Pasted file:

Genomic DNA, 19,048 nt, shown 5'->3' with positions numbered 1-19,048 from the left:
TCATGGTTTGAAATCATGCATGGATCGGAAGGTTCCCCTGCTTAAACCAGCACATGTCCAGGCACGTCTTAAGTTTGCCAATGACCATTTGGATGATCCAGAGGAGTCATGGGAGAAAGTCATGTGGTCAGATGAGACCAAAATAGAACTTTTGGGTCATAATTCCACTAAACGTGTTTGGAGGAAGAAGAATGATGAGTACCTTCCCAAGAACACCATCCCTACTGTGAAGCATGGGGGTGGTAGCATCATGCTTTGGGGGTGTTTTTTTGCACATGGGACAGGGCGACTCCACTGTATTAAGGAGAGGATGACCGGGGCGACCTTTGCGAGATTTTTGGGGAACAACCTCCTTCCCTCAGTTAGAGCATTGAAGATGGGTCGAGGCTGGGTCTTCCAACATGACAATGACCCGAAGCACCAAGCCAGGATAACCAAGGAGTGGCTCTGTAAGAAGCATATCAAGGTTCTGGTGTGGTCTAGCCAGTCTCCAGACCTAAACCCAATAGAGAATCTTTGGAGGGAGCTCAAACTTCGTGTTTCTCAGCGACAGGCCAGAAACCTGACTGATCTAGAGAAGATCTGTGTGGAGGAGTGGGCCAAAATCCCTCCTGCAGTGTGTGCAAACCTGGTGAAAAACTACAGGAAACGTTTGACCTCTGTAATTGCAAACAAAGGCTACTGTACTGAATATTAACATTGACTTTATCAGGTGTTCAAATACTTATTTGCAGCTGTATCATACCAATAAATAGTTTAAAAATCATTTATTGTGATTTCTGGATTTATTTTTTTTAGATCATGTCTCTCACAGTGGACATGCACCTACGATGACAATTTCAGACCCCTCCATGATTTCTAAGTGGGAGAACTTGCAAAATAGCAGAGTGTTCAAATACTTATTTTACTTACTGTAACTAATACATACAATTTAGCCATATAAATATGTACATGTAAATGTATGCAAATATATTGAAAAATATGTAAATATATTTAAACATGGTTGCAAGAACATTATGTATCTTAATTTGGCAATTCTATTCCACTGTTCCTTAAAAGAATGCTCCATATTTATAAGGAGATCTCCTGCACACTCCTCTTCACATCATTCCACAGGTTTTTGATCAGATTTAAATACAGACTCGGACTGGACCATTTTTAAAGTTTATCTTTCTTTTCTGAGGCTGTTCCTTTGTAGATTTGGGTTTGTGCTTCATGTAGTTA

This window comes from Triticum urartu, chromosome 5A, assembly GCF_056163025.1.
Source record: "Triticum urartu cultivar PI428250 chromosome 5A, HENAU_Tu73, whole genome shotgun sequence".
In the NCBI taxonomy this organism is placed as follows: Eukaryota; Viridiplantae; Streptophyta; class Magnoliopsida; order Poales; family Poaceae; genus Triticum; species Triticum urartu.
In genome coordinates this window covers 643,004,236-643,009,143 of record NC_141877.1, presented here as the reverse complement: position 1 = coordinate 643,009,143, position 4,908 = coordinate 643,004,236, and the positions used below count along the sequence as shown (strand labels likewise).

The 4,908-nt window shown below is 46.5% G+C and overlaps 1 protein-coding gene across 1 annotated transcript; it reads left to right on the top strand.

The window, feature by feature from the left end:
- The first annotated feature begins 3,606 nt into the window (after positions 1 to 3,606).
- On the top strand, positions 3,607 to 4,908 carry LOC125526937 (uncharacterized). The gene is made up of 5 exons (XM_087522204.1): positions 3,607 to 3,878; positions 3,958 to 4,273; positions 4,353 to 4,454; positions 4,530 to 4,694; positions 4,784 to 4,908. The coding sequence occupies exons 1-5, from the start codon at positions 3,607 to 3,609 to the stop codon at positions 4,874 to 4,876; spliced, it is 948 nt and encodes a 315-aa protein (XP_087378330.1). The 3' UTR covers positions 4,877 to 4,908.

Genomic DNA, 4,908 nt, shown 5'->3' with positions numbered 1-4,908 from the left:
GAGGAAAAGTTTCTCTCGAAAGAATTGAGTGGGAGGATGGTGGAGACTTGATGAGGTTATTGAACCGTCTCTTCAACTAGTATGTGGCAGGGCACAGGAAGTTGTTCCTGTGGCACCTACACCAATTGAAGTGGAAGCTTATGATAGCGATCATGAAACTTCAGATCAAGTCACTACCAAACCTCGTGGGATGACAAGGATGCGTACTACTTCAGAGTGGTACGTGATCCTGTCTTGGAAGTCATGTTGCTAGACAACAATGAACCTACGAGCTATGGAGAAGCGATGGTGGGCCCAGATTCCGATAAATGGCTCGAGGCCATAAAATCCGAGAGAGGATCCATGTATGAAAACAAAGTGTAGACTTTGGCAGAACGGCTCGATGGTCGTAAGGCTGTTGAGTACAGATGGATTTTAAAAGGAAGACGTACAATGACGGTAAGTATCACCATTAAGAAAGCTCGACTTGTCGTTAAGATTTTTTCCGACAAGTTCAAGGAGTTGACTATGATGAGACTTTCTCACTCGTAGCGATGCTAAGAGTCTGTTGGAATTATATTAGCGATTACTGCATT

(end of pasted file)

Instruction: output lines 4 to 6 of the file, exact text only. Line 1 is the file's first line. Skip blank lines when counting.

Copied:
Source record: "Triticum urartu cultivar PI428250 chromosome 5A, HENAU_Tu73, whole genome shotgun sequence".
In the NCBI taxonomy this organism is placed as follows: Eukaryota; Viridiplantae; Streptophyta; class Magnoliopsida; order Poales; family Poaceae; genus Triticum; species Triticum urartu.
In genome coordinates this window covers 643,004,236-643,009,143 of record NC_141877.1, presented here as the reverse complement: position 1 = coordinate 643,009,143, position 4,908 = coordinate 643,004,236, and the positions used below count along the sequence as shown (strand labels likewise).